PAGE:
christmas tradition | smorbakkles
Traditions run deep on both sides of my family – from Christmas Eve lutefisk dinner on the Klegstad side to these pink frosted butter cookies on the Flaget side.
The only reason the smorbakkle recipe exists is because my aunt Marijean watched my great-grandma “measure” it in the mid 1960s. Before that, great grandma Emelia made it from memory, measuring in a pinch of soda and a heaping cup of flour here and a blop of sour cream there to get the correct consistency.
In Flaget tradition, smorbakkles are layered into a tiered cake. My mom had one for every birthday.
For as long as I can remember, my sister and I help our mom frost on Christmas Eve, and we enjoy them as cookies. They’re flaky and just the right amount of sweetness to have one – er, three – after dinner.
Merriest Christmas, friends!
- 2.5 to 3 cups flour (depends on thickness of cream… if thick, use 3 cups)
- 1 cup butter
- 1/2 tsp salt
- 1 cup thick sour cream
- 1/s tsp baking soda
- 2 tsp sugar
Mix flour and salt.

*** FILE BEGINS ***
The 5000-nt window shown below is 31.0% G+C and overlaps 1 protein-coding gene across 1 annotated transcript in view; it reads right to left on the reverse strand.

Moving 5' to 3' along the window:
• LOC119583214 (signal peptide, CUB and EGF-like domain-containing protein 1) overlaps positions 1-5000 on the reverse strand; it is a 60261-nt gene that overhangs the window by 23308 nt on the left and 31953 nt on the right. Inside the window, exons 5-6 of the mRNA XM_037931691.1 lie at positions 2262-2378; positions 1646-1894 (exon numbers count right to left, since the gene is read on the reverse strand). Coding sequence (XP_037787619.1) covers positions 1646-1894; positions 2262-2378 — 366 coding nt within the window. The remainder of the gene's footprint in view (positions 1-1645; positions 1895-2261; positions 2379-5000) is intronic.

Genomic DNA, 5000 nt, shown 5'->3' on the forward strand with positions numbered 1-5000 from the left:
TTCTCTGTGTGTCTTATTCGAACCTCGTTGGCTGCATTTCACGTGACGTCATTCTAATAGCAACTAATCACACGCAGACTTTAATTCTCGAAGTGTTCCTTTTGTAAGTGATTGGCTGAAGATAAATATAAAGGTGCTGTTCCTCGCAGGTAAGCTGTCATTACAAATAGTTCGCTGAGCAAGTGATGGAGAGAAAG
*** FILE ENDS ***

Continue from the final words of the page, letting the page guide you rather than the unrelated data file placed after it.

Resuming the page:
Cut in (or mix with hands or two knives) the butter. Mix until crumbly.
Mix sour cream with the baking soda and sugar.
Add the sour cream mixture to the flour a little at a time, using a knife to cut in the sour cream (hands work well, too).
When mixing is done, the dough should be like butter with a floury feel. Refrigerate until chilled.
Roll dough (one-third of it at a time) to quarter-inch thickness. Cut into rectangles; cut a small slit in the middle and split.
Bake at 400 degrees until browned.
For the frosting: Mix cream, sugar and powdered sugar until spreadable consistency (boil a small amount of cream with granulated white sugar and stir in powdered sugar). Add a couple drops of red food coloring to make the frosting a light pink.
Frost cookies and then dip the tops of cookies in coconut (my mom uses sweetened).
Makes about four dozen cookies.